SEVEN SILLIES by Joyce Dunbar
Released: March 1, 1994

Pig looks in the pond and sees ``Such a handsome pig!'' Called to admire it, Sheep sees the pig plus ``a beautiful sheep!'' So it goes, as a ``gorgeous'' goat, a ``splendid'' rabbit, and an equally superlative hen and mouse join the others. Seeing them gazing at their own reflections, Frog tricks them: there are ``seven sillies'' in the pond, he says, and they can only get out if the animals jump in to help them. So they do; then, feeling foolish, the six count themselves. Frog, it seems, got it wrong—but since that makes him silly too, he's right after all. Downing renders the animals in a luminous, precise style that recalls Anthony Browne's art; set in a beautifully composed countryside, they are every bit as handsome as they imagine themselves to be. Simple and deliciously comical: a real winner. (Picture book. 3-7) Read full book review >
Released: May 1, 1992

In an elaboration on the model set forth in Flack's Angus and the Ducks (1930), four kittens brave the world. Each tries to scare a farm animal with the sound of a jungle animal, but comes up with only an ineffective ``miaow''; in the end, they're all chased by geese—but then, hissing and spitting, manage to frighten a pup. Several animal voices are neatly worked into the nicely shaped story, affording young listeners a chance to join in; in the simple pen and watercolor illustrations, the animals are lively and genuinely cute, without sentimentality. A good choice for the youngest story group. (Picture book. 2-6) Read full book review >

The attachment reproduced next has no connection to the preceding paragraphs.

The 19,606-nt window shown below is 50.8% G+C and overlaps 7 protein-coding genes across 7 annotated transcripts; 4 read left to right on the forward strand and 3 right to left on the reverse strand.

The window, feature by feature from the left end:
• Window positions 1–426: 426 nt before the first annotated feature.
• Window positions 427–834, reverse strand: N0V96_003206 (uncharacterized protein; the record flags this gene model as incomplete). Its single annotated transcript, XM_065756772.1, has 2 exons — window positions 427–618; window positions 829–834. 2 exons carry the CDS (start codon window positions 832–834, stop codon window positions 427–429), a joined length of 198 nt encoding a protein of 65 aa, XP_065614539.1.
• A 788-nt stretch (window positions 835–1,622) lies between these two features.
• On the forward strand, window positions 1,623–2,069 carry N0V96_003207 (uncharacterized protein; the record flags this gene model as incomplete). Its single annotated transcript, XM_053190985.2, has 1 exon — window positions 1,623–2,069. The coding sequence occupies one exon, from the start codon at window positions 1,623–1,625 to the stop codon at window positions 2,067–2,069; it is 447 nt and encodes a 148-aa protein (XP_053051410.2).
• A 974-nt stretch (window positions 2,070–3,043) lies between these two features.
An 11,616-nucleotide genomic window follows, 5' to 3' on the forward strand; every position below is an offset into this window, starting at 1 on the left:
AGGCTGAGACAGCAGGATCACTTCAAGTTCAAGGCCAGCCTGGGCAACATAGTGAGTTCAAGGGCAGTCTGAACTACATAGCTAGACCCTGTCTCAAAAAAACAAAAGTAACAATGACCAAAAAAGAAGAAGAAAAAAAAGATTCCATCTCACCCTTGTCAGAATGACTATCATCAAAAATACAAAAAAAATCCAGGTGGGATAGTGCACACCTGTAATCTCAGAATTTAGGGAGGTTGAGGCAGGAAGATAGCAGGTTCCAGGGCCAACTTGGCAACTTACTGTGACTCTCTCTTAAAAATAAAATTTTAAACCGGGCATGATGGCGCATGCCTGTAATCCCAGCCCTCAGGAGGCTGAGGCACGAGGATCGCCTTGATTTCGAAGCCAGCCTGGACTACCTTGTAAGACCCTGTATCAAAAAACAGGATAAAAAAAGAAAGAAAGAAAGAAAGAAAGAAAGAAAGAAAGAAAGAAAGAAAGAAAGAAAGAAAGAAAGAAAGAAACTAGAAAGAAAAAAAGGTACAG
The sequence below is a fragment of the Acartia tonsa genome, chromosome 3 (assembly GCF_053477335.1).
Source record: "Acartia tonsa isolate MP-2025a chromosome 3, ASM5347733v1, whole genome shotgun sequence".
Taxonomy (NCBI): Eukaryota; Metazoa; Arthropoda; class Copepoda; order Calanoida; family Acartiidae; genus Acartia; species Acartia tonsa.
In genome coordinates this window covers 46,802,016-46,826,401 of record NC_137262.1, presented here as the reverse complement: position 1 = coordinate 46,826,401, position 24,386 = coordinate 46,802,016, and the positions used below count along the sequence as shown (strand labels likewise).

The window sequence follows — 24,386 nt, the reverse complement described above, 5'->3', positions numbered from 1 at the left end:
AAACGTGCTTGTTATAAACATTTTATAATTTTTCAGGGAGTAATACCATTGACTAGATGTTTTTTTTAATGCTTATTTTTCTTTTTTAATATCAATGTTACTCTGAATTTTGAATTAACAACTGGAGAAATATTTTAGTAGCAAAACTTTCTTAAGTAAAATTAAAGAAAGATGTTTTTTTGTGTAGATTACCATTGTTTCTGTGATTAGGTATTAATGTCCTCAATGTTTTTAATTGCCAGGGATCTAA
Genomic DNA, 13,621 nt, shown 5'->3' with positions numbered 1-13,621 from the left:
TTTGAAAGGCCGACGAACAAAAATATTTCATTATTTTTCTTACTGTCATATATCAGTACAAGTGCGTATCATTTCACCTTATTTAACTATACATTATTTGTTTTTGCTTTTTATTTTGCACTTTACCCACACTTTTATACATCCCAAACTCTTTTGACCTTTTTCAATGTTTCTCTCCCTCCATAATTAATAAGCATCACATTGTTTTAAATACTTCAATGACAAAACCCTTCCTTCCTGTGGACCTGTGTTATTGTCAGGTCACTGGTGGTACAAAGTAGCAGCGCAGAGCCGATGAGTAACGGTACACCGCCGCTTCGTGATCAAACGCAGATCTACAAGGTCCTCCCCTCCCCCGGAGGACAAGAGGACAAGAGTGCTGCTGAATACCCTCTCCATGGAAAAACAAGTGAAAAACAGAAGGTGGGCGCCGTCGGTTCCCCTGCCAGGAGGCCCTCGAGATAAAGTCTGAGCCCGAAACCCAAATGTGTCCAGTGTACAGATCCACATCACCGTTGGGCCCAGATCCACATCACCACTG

LOLLOPY by Joyce Dunbar
by Joyce Dunbar, illustrated by Susan Varley
Released: March 31, 1992

An appealing story with a plot that's sort of a cross between The Velveteen Rabbit and Blueberries for Sal: Since she's not supposed to go into the woods alone, Sophie takes her toy bunny (Lollopy) with her, but forgets him while she's picking bluebells. Lollopy is discovered by real little rabbits, who take him deeper into the woods (where they're not supposed to go) and drop him after frightening each other with ``Bogey-Rabbit'' stories. Next day, Lollopy's ear is torn—a fox? Mother Rabbit mends him and leaves him by a tree; Sophie and her mother come back, find him, and are puzzled: `` `Who could have patched him up?' `And who made him a bluebell chain?' '' Varley's pen-and- watercolor illustrations are a gentle and expressive match for the graceful, economical text. (Picture book. 3-7) Read full book review >